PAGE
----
Casino, Hospitality Giant Caesars Files for Trademark in Macau

Two subsidiaries of US gaming and hospitality giant Caesars Entertainment Corp. have applied for trademark protection in Macau, news outlet Macau Business reports citing a dispatch in the city’s Official Gazette from earlier today.

The applications include different services such as casino gambling, hospitality, dining, and entertainment. Caesars does not operate integrated resort properties in Macau at present.

Flamingo Las Vegas Operating Company, LLC and Corner Investment, LLC are the two companies understood to have applied for trademark protection. The former has filed for four trademarks in the city for the ‘Flamingo’ brand. Services covered by its application include the provision of casino gambling, the operation of hotels and food and beverage facilities as well as of entertainment venues.

As for Corner Investment, which is an indirectly owned subsidiary of Caesars, it is understood that it has, too, applied for four trademarks for ‘The Cromwell’ brand for the provision of the same services as those listed above.

Caesars has been approached by local media for a comment, but has not provided any additional information about its potential Macau plans.

Macau is the only Chinese territory where casino gambling is legal. Up until the early 2000s, the city’s casinos were operated by Sociedade de Turismo e Diversões de Macau, which held the monopoly rights over the provision of gambling. The local government ended the monopoly system in 2002 and authorized the issuance of three concessions and three subconcessions to interested operators. SJM Holdings , Wynn Resorts, Las Vegas Sands, Galaxy Entertainment Group, MGM Resorts International, and Melco International Development, through local subsidiaries, were the six companies that were allowed to operate casinos in Macau.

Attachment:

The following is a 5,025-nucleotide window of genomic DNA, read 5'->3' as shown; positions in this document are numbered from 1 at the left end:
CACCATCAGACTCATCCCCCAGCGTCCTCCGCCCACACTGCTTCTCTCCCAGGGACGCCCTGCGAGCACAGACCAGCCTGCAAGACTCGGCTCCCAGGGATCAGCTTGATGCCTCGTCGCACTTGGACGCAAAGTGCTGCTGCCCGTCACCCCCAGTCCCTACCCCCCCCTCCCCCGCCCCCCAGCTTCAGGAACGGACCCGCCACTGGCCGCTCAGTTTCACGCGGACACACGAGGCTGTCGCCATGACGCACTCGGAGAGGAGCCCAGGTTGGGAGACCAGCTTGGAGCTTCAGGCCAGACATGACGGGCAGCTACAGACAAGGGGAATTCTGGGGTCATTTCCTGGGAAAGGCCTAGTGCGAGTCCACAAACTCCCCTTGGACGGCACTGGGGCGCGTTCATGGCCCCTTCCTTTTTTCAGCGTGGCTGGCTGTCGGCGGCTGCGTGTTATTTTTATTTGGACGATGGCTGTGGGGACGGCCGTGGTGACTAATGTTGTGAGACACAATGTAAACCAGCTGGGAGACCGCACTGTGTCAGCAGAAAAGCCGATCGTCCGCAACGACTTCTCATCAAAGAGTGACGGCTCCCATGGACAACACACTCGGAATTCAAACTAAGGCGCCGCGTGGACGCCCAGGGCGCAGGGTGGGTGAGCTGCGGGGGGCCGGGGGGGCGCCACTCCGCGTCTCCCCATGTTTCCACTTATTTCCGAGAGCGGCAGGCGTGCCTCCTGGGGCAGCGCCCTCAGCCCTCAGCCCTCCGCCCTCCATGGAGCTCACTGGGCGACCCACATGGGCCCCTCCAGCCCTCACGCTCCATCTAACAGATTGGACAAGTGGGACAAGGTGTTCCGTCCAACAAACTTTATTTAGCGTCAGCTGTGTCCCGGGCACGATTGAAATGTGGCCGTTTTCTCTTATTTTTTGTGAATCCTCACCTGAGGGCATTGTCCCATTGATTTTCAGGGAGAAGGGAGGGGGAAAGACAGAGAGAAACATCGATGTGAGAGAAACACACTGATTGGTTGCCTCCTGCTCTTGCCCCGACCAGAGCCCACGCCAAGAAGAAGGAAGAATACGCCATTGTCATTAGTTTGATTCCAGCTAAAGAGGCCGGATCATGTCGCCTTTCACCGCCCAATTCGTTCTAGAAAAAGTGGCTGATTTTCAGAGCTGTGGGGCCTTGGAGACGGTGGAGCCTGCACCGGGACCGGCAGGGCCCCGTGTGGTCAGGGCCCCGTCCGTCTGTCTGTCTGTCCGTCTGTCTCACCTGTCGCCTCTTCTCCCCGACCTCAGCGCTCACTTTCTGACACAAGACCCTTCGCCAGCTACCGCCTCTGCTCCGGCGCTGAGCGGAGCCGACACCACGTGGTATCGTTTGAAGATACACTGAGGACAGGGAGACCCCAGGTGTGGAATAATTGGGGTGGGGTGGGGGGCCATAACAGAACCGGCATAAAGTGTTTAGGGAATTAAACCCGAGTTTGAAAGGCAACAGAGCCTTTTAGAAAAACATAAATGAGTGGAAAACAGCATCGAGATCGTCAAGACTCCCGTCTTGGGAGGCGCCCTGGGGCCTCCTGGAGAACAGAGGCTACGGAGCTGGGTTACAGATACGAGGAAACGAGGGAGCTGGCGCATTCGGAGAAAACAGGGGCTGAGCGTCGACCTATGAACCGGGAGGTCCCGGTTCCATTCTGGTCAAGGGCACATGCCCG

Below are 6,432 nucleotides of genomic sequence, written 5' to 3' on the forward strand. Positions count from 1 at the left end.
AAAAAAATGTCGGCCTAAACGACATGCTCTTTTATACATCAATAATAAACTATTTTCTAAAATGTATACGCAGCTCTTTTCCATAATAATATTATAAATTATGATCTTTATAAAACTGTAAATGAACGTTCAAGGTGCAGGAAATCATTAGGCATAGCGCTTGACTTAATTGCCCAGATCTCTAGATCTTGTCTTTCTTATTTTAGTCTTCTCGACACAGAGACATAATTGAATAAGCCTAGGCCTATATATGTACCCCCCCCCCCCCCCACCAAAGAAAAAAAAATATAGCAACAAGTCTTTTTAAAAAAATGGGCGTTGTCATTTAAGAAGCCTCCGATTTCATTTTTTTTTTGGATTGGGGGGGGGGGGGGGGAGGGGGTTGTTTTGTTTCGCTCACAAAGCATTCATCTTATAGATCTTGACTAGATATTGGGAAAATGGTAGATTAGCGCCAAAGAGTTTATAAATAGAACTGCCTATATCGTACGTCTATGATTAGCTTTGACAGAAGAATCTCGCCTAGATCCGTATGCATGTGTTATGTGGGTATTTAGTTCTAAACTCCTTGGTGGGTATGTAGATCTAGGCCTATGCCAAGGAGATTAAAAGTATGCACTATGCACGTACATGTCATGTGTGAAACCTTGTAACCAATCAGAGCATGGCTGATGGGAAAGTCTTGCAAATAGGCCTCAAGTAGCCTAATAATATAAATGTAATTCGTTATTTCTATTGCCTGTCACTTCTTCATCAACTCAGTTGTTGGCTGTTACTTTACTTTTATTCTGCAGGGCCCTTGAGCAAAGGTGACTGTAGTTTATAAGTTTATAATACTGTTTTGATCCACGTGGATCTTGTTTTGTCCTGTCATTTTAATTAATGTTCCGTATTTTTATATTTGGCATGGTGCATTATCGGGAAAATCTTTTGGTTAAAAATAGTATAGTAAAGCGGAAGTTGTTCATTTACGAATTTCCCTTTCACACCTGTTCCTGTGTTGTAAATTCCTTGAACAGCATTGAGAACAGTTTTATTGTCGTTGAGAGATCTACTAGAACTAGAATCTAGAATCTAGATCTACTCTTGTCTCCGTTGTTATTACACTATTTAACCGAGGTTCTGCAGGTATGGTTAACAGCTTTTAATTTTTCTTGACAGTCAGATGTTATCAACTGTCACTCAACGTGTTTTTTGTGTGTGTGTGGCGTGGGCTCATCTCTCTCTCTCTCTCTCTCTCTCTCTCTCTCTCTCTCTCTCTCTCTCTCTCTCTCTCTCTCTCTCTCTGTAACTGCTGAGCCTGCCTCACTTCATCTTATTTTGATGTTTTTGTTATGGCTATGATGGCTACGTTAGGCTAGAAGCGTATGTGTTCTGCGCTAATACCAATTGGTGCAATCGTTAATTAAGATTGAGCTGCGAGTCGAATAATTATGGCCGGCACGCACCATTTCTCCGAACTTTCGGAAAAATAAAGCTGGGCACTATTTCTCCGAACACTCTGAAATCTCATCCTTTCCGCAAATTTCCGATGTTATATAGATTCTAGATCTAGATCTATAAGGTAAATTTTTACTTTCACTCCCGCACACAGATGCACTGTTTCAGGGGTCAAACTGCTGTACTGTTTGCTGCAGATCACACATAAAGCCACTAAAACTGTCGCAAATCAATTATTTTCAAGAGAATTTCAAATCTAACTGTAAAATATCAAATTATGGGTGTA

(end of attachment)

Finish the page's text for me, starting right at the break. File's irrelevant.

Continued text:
Their gaming licenses are set to expire between 2020 and 2022. The government of the city is yet to announce whether it will renew these or will give new companies the opportunity to enter the local casino market. With that said, Caesars might be looking to seize any such opportunity in a bid to extend its footprint.

Global and Domestic Expansion

Caesars emerged from a complex and lengthy Chapter 11 bankruptcy last October. The company has since been working hard to expand its footprint both across its domestic market and internationally. In addition, it has pointed out that it would look to extend its non-gaming portfolio.

Caesars is one of the major gaming and hospitality companies to have expressed interest into Japan’s newly regulated casino market. It has revealed that it would be among the bidders for one of the three gaming licenses to be issued by the Japanese government and that it has big plans for that particular market.

It has also recently emerged that the Las Vegas-based giant has expressed interest in participating in an €8-billion scheme that aims to redevelop the former Ellinikon International Airport near Athens, Greece into a massive integrated resort with a casino.

As for its non-gaming expansion plans, Caesars recently broke ground on the $375-million Caesars Forum conference and event facility in Las Vegas. The property is set to open doors in 2020 and to feature 650,000 square feet of conference, meeting, and event space.

The Las Vegas-based company also announced that it would open non-gaming properties in Dubai and Mexico over the next few years.

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